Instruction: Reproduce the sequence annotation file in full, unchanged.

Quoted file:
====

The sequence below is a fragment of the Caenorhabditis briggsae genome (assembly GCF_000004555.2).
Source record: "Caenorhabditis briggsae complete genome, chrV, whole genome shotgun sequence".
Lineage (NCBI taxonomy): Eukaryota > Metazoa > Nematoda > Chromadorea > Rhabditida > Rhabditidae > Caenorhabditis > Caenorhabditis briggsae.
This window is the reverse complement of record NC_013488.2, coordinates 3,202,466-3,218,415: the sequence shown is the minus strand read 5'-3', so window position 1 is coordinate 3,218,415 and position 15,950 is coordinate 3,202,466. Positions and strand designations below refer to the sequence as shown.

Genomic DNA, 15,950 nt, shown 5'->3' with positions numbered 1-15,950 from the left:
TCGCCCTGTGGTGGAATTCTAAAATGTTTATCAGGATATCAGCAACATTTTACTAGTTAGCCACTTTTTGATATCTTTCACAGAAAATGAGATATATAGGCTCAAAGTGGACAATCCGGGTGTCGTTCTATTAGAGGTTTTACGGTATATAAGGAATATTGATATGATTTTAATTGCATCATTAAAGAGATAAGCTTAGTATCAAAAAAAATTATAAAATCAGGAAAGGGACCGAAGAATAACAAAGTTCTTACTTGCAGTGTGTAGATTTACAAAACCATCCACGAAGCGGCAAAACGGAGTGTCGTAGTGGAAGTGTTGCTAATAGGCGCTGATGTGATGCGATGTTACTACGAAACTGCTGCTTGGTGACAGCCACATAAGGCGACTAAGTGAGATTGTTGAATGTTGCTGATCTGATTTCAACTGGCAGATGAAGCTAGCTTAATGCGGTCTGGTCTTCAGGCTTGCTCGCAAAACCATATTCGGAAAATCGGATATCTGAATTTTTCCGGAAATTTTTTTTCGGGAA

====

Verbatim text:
The sequence below is a fragment of the Caenorhabditis briggsae genome (assembly GCF_000004555.2).
Source record: "Caenorhabditis briggsae complete genome, chrV, whole genome shotgun sequence".
Lineage (NCBI taxonomy): Eukaryota > Metazoa > Nematoda > Chromadorea > Rhabditida > Rhabditidae > Caenorhabditis > Caenorhabditis briggsae.
This window is the reverse complement of record NC_013488.2, coordinates 3,202,466-3,218,415: the sequence shown is the minus strand read 5'-3', so window position 1 is coordinate 3,218,415 and position 15,950 is coordinate 3,202,466. Positions and strand designations below refer to the sequence as shown.

Genomic DNA, 15,950 nt, shown 5'->3' with positions numbered 1-15,950 from the left:
TCGCCCTGTGGTGGAATTCTAAAATGTTTATCAGGATATCAGCAACATTTTACTAGTTAGCCACTTTTTGATATCTTTCACAGAAAATGAGATATATAGGCTCAAAGTGGACAATCCGGGTGTCGTTCTATTAGAGGTTTTACGGTATATAAGGAATATTGATATGATTTTAATTGCATCATTAAAGAGATAAGCTTAGTATCAAAAAAAATTATAAAATCAGGAAAGGGACCGAAGAATAACAAAGTTCTTACTTGCAGTGTGTAGATTTACAAAACCATCCACGAAGCGGCAAAACGGAGTGTCGTAGTGGAAGTGTTGCTAATAGGCGCTGATGTGATGCGATGTTACTACGAAACTGCTGCTTGGTGACAGCCACATAAGGCGACTAAGTGAGATTGTTGAATGTTGCTGATCTGATTTCAACTGGCAGATGAAGCTAGCTTAATGCGGTCTGGTCTTCAGGCTTGCTCGCAAAACCATATTCGGAAAATCGGATATCTGAATTTTTCCGGAAATTTTTTTTCGGGAA